If you have spent countless hours on the phone with your bank over your delinquent mortgage, odds are, you’ve resigned yourself to the very real probability of a foreclosure in your near future. Now, though, at least one bank, JPMorgan Chase, is doing an about face.
One woman in Washington State says she and her husband had braced themselves for the foreclosure notice they were sure was on the way. Instead, when the FedEx envelope arrived with JPMorgan Chase as the sender, Michelle Irwin said she took a deep breath and realized she was about to experience something millions of Americans already had: being forced to abandon their home. Instead, what she found was paperwork for a mortgage re-modification that would allow them to stay in their home, with a mortgage that’s not only no longer delinquent, but with significantly lower payments. Suddenly, all the hoops she and her husband jumped through had paid off. They had tried for months to negotiate a re-modification, but JPMorgan Chase wouldn’t budge. Now, though, and as part of the $25 billion mortgage settlement that was struck between the nation’s five biggest banks and the state attorneys general and federal government, Chase had pledged $4.2 billion in mortgage relief for tens of thousands of borrowers by either reducing the interest rate or the principal owed (or both) on their loans. The Irwins were one of the lucky families.
The letter spelled out the new terms on their mortgage: the interest rate on their mortgage, which was at 6.5% would be cut drastically to 2.8% for the next sixty months. After that, it will adjust to a fixed rate of 3.9% for the remainder of the loan. Even better was their payments were now $230 less each month than they had been paying. It couldn’t have come at a better time, either. The couple had been trying to do that very thing after Bob Irwin lost his job more than year earlier. The couple was almost two years behind in their mortgage payments. When he finally was able to secure employment, efforts to fix the problem fell on deaf ears. And now, as Michelle Irwin read and then re-read what she called “her own lottery”, they knew they were finally on the right road to financial recovery. Michelle told CNN,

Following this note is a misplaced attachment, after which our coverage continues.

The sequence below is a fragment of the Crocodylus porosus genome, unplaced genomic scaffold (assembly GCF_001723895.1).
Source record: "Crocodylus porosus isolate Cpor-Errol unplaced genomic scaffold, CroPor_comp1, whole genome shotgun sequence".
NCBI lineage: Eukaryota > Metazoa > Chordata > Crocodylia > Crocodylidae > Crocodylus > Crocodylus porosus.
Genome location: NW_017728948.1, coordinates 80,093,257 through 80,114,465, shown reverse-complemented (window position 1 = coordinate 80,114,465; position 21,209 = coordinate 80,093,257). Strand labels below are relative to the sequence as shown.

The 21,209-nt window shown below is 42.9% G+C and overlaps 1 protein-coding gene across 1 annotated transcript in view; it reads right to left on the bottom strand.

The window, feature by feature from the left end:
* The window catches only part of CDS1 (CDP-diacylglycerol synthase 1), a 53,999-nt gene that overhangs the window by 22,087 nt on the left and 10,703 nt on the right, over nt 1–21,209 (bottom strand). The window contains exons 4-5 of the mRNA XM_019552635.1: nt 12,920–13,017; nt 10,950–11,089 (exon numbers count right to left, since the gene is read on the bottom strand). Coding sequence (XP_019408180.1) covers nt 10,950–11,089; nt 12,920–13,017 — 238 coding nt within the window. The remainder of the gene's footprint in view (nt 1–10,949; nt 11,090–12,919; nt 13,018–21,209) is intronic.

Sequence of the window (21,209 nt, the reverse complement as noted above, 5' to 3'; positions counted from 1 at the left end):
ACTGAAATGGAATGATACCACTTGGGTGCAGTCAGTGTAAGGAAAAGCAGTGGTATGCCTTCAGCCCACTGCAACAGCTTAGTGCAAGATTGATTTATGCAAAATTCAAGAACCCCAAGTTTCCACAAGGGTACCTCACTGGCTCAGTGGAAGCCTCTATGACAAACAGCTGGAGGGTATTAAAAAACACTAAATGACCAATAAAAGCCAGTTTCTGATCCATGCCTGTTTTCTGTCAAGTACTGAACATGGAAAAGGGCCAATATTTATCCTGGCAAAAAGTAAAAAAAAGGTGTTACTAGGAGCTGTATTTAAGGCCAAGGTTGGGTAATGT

I felt like I won the lottery. I ran out into the front yard, screaming like a kid.
The settlement, which was approved earlier this year, allows banks to get more credit for modifications that are completed in the first year. It makes sense, then, that the banks are trying to move quickly. In fact, the bank, anticipating the ultimate ruling, already had teams in place to go through the thousands of home mortgages that would qualify for a re-modification. The biggest hurdles for the banks was to find those mortgages that it holds directly with no backing from Fannie Mae or Freddie Mac. Homeowners had to be in arrears or they had to be upside down in their mortgage – meaning they had to owe more than the house was worth.
Before long, Chase had found thousands of customers who meet the criteria. It immediately began sending out letters requesting the homeowners contact the bank. Few did. Most believed the writing was on the wall and opted to put it out of their minds. From there, and with the countdown on, Chase took a more proactive approach: it does the work ahead of time, then spells it out in a letter sent to the homeowners, which includes lower interest, lower payments and most importantly, the instant change from “delinquent” to “current’. The customers don’t even have to call the bank – they simply sign the paperwork and return it.
Both the homeowners and the bank says it’s a win-win all the way around. Because Chase is modifying mortgages it already has, there’s no need to go through the red tap of the traditional approval process. It’s instantly lifting a massive burden off of homeowners, who as recently as the night before might have been losing sleep, who are now instantly current in their mortgages.
Wondering how well the program is going? Consider this – Chase, in its first preliminary report, says it’s already claimed $369 million in credits for modifying 3,086 mortgages between March 1 and the end of June. That’s massive! Not only that, but JPMorgan Chase also has offered another 11,500 borrowers the option to do the same thing. These credits will equate to $1.2 billion for the bank if and when they are completed. For now, the Irwins owe $100,000 on their mortgage and with their monthly mortgage payments cut by a third, they are now in a better position to begin planning for the future while also paying down credit card debt and rebuild their savings.